[Erlang Forums] [Erlang/OTP Proposals/Proposals: RFC] Re-visiting EEP-0055

Richard O'Keefe raoknz@REDACTED
Fri Apr 29 13:44:58 CEST 2022

I should make it clear that my "counter-proposal" is
meant to demonstrate that the possible solution space
If it were fully worked out, the counter-proposal would
be an EEP itself.

I'm not saying "there is no problem" or "let's never do
anything new" or "Erlang is perfect".  (I've written a
lot of EEPs myself.)

I'm saying something that should be fairly easy to
accept: *this* EEP is nowhere near ready for acceptance.
Frames were an EEP, and we got maps instead (which I am
still miffed about, but everyone else seems to be very
happy).  And we got them a long time after a fairly
detailed Frames design was provided, because the maintainers
wanted one mechanism that solved two different things, not
the one thing that Frames were designed for.

For what it's worth, I had a three-part proposal for
adding something very like assignment to Erlang, starting
with X := e handled by renaming, and proceeding to
assignment of substructures using lenses.  I never got
around to writing it all up, because honestly, there are
just better ways to write Erlang than the ways that would
have been helped with this.  And I can tell you that the
"pinning" operator would not have been useful for this at
all, but on the contrary, a major pain to deal with.
No, an EEP that was never submitted is not a good reason
to reject an EEP that *was*.  All it can be is a reminder
that the space of possible solutions should never be
constrained to "what the cool kids are using".

On Fri, 29 Apr 2022 at 21:48, Loïc Hoguin <essen@REDACTED> wrote:

> On 28/04/2022 14:00, Richard O'Keefe wrote:
> > (A) Fix the original problem.  Erlang had a very
> >      simple scope rule: the scope of a variable is
> >      the *entire* top-level function clause it
> >      occurs in.  Reinstate that rule.
> >      This is a breaking change, so it needs some
> >      sort of -simple_scopes declaration to enable it.
> >      We now have a feature declaration that can be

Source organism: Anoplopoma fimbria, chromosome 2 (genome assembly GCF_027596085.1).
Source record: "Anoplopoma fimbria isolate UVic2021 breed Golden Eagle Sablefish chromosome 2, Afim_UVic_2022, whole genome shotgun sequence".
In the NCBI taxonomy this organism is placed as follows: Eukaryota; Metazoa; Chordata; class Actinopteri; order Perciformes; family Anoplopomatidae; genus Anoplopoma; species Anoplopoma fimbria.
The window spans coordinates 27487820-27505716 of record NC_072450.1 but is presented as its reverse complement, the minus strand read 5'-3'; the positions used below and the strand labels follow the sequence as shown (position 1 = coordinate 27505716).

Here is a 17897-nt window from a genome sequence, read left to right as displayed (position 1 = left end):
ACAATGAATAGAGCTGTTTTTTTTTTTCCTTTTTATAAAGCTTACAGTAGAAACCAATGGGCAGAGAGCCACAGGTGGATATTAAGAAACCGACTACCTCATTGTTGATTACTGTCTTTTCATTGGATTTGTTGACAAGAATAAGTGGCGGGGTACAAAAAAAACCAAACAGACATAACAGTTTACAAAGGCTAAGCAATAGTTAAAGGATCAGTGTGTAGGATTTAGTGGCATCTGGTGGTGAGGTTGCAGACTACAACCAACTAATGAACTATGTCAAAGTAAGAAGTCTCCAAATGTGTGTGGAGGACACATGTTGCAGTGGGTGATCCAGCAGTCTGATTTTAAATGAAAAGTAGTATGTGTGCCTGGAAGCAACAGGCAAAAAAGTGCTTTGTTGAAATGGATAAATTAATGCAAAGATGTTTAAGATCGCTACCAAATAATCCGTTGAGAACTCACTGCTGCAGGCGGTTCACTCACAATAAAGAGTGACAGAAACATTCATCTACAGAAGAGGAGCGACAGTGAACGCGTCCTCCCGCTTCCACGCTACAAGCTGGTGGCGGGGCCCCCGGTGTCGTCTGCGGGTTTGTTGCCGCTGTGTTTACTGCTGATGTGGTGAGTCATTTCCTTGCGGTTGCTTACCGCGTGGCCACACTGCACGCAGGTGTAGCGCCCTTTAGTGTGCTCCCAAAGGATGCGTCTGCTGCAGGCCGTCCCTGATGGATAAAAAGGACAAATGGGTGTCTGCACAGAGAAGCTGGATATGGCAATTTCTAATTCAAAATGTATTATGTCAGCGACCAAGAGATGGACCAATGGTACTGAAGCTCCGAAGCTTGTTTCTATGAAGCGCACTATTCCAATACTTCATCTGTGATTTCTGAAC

> >      used for this.
> This is the solution I would prefer with regard to solving locality and
> shadowing. But I am well aware that this would not solve the original
> issue, in particular it wouldn't help avoid accidental matching of
> variables that were already bound. What's at the beginning of the
> rationale.
> There would still need to be a compiler warning/error (should really be
> an error if not already) about exporting variable from case clauses
> where the variable is not defined in all clauses, though, but that's fine.
> > (B) Fix the locality problem.  The right way.
> >      By declaring which variables are *local*,
> >      not which variables are *not* local.
> >      Borrowing some syntax from Prolog (as Erlang
> >      originally got its syntax thence), let D be
> >      a syntactic form made of tuples, lists, and
> >      variables, and C be a pattern or expression.
> >      Then D ^ C means that each of the variables
> >      in D represents a new variable in C, not
> >      provided, visible, or in any way accessible
> >      in C.
> This would also be acceptable but I too would like to see what it would
> look like. I fear that it may end up much more complex to the developer
> than the first solution. Also it probably doesn't solve the original
> issue in the rationale.
> --
> Loïc Hoguin
> https://ninenines.eu
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